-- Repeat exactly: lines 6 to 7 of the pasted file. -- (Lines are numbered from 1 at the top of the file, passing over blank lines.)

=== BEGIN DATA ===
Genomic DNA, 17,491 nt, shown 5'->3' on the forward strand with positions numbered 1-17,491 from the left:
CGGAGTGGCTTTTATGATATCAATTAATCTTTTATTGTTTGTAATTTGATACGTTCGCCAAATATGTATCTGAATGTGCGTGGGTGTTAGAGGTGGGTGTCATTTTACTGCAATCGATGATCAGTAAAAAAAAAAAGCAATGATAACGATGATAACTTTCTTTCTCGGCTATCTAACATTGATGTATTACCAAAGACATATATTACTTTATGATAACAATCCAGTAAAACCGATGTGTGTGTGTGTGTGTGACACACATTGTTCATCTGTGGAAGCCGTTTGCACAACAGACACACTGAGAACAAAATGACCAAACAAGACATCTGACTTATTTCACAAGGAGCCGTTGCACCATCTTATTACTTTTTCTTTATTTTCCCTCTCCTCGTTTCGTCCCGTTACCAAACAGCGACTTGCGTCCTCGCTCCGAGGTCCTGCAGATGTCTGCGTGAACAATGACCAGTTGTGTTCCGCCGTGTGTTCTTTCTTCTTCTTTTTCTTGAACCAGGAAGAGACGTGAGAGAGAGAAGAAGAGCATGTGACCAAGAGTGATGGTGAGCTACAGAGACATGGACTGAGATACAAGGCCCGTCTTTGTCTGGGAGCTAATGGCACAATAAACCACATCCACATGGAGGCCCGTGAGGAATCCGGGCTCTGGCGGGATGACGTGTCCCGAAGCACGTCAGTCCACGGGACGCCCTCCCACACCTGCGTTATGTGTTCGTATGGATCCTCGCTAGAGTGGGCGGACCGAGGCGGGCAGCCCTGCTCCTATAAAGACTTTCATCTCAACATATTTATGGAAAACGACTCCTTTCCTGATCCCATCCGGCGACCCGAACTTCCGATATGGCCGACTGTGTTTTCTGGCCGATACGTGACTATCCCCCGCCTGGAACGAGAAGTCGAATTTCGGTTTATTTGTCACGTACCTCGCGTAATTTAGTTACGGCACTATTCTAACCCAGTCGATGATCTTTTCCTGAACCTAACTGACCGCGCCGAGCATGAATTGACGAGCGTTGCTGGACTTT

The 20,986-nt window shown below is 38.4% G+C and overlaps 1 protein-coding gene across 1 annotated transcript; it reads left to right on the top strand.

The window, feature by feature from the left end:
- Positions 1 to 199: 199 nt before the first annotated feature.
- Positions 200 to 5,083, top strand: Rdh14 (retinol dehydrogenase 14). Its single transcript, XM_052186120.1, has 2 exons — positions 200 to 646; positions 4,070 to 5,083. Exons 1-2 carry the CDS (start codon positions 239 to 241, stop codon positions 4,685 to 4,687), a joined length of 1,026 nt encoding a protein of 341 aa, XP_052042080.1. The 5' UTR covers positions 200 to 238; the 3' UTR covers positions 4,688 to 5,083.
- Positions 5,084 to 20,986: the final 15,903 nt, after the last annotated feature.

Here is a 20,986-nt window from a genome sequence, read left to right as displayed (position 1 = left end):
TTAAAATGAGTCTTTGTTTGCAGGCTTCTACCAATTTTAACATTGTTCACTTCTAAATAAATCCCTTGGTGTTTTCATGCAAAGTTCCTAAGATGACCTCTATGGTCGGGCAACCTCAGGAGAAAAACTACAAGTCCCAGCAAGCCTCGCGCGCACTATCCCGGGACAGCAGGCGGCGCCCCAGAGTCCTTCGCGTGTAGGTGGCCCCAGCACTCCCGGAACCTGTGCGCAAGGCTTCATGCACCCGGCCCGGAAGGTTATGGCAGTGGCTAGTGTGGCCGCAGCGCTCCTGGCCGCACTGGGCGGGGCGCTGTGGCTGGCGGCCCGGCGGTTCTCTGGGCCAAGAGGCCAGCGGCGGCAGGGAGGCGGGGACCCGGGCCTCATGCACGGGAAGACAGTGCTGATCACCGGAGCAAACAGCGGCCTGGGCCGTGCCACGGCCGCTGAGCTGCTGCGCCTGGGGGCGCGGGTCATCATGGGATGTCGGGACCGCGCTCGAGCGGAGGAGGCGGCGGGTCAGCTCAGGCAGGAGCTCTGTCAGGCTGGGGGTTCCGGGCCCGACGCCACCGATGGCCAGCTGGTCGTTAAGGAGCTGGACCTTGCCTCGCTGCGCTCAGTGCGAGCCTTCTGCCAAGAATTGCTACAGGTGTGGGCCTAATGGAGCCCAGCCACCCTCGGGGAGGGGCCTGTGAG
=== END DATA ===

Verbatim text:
- Positions 200 to 5,083, top strand: Rdh14 (retinol dehydrogenase 14). Its single transcript, XM_052186120.1, has 2 exons — positions 200 to 646; positions 4,070 to 5,083. Exons 1-2 carry the CDS (start codon positions 239 to 241, stop codon positions 4,685 to 4,687), a joined length of 1,026 nt encoding a protein of 341 aa, XP_052042080.1. The 5' UTR covers positions 200 to 238; the 3' UTR covers positions 4,688 to 5,083.
- Positions 5,084 to 20,986: the final 15,903 nt, after the last annotated feature.